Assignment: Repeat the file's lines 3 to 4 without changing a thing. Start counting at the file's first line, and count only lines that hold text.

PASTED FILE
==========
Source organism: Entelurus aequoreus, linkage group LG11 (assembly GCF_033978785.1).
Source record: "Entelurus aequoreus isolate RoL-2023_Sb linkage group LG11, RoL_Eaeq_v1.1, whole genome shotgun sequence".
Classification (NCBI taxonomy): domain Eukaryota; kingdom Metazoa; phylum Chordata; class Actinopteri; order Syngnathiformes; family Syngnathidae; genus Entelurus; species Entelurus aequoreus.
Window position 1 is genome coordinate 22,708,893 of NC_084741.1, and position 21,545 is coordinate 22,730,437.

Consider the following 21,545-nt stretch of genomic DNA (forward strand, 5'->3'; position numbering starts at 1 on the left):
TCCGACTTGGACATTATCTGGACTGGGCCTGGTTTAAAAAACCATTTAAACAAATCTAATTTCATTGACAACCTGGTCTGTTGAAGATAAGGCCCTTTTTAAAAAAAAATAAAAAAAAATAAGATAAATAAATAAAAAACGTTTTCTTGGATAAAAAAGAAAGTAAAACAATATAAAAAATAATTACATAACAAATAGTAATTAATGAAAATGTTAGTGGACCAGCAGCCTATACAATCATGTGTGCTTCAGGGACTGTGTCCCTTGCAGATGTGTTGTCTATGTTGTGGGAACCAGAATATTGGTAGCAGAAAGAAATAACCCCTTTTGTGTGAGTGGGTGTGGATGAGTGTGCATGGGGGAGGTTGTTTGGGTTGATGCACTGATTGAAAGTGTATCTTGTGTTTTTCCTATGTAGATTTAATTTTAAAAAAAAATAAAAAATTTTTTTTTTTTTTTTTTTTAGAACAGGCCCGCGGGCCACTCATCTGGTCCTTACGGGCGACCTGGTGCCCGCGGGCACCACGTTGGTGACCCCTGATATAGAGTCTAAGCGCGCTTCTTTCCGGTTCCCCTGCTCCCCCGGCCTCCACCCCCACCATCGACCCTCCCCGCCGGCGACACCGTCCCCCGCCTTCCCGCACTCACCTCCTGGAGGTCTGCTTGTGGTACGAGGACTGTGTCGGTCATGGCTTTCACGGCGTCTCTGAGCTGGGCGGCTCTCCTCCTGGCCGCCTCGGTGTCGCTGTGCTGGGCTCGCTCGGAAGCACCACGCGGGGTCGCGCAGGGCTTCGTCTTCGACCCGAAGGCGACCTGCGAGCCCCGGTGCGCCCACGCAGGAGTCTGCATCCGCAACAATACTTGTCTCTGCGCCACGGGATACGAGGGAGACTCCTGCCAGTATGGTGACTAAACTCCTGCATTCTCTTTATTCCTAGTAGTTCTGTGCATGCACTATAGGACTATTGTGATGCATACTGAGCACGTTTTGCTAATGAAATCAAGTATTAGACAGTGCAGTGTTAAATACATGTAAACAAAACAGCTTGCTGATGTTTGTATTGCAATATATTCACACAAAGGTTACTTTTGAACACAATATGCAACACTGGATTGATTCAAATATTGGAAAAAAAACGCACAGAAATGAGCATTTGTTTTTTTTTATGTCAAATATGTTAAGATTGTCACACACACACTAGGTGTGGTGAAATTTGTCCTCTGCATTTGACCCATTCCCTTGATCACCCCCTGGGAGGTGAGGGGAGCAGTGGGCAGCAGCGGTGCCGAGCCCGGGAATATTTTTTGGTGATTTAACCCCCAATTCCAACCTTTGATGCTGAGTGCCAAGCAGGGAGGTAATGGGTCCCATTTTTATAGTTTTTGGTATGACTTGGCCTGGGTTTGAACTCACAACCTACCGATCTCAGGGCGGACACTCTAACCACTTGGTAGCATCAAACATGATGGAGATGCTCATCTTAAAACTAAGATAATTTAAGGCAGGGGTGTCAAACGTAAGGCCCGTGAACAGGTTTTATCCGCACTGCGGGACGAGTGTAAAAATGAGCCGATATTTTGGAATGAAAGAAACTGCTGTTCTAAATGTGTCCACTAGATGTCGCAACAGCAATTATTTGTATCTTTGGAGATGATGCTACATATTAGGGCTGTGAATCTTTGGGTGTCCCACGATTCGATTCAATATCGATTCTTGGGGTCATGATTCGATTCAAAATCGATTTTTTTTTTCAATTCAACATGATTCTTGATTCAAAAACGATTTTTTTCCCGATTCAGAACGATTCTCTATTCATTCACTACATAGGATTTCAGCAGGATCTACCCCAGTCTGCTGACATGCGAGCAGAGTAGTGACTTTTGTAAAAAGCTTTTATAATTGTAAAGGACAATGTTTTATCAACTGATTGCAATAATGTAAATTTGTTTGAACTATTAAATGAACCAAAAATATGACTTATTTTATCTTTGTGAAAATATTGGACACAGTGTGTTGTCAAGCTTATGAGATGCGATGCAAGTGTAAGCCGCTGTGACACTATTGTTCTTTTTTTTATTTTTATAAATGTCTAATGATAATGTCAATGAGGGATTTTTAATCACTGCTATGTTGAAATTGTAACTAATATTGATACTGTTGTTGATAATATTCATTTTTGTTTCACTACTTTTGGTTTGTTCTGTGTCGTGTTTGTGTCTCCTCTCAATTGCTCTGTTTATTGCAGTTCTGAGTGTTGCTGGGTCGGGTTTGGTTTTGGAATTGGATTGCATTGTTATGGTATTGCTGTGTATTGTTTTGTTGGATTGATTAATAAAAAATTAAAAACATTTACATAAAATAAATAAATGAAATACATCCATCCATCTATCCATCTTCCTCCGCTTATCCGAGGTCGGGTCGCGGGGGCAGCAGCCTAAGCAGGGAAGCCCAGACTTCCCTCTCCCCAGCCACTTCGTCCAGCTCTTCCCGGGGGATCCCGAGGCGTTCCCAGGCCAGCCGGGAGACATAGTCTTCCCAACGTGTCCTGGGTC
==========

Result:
Classification (NCBI taxonomy): domain Eukaryota; kingdom Metazoa; phylum Chordata; class Actinopteri; order Syngnathiformes; family Syngnathidae; genus Entelurus; species Entelurus aequoreus.
Window position 1 is genome coordinate 22,708,893 of NC_084741.1, and position 21,545 is coordinate 22,730,437.